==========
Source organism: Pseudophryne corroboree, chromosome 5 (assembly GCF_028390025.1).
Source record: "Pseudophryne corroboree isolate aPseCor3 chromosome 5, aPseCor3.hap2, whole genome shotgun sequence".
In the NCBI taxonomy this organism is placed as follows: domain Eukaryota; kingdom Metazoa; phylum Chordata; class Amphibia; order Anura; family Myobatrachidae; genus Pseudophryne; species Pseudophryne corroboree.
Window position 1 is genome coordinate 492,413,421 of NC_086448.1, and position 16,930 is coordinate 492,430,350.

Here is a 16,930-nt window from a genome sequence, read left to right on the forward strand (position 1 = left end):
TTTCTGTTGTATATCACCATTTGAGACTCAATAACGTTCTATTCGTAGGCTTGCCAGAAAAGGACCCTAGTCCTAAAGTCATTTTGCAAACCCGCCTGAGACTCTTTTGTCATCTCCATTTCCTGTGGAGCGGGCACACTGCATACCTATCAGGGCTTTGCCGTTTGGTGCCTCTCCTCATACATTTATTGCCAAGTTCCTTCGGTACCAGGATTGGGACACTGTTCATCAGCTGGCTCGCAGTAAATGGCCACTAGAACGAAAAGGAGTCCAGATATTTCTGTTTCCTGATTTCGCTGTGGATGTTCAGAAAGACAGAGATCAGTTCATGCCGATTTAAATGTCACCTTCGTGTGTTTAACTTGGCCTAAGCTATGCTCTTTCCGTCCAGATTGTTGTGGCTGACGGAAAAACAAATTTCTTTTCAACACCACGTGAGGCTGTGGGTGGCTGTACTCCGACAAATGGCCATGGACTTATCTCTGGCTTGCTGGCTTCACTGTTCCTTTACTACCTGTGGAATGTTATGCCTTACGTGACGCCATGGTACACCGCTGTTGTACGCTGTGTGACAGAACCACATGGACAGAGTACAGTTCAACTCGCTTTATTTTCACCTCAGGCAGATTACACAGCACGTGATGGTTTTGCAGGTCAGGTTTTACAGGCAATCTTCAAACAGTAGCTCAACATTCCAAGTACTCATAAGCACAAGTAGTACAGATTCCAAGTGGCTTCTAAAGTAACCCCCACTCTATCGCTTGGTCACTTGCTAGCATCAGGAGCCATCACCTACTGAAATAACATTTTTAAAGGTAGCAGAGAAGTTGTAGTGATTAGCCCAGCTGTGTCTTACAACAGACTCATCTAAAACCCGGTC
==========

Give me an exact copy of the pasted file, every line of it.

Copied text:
Source organism: Pseudophryne corroboree, chromosome 5 (assembly GCF_028390025.1).
Source record: "Pseudophryne corroboree isolate aPseCor3 chromosome 5, aPseCor3.hap2, whole genome shotgun sequence".
In the NCBI taxonomy this organism is placed as follows: domain Eukaryota; kingdom Metazoa; phylum Chordata; class Amphibia; order Anura; family Myobatrachidae; genus Pseudophryne; species Pseudophryne corroboree.
Window position 1 is genome coordinate 492,413,421 of NC_086448.1, and position 16,930 is coordinate 492,430,350.

Here is a 16,930-nt window from a genome sequence, read left to right on the forward strand (position 1 = left end):
TTTCTGTTGTATATCACCATTTGAGACTCAATAACGTTCTATTCGTAGGCTTGCCAGAAAAGGACCCTAGTCCTAAAGTCATTTTGCAAACCCGCCTGAGACTCTTTTGTCATCTCCATTTCCTGTGGAGCGGGCACACTGCATACCTATCAGGGCTTTGCCGTTTGGTGCCTCTCCTCATACATTTATTGCCAAGTTCCTTCGGTACCAGGATTGGGACACTGTTCATCAGCTGGCTCGCAGTAAATGGCCACTAGAACGAAAAGGAGTCCAGATATTTCTGTTTCCTGATTTCGCTGTGGATGTTCAGAAAGACAGAGATCAGTTCATGCCGATTTAAATGTCACCTTCGTGTGTTTAACTTGGCCTAAGCTATGCTCTTTCCGTCCAGATTGTTGTGGCTGACGGAAAAACAAATTTCTTTTCAACACCACGTGAGGCTGTGGGTGGCTGTACTCCGACAAATGGCCATGGACTTATCTCTGGCTTGCTGGCTTCACTGTTCCTTTACTACCTGTGGAATGTTATGCCTTACGTGACGCCATGGTACACCGCTGTTGTACGCTGTGTGACAGAACCACATGGACAGAGTACAGTTCAACTCGCTTTATTTTCACCTCAGGCAGATTACACAGCACGTGATGGTTTTGCAGGTCAGGTTTTACAGGCAATCTTCAAACAGTAGCTCAACATTCCAAGTACTCATAAGCACAAGTAGTACAGATTCCAAGTGGCTTCTAAAGTAACCCCCACTCTATCGCTTGGTCACTTGCTAGCATCAGGAGCCATCACCTACTGAAATAACATTTTTAAAGGTAGCAGAGAAGTTGTAGTGATTAGCCCAGCTGTGTCTTACAACAGACTCATCTAAAACCCGGTC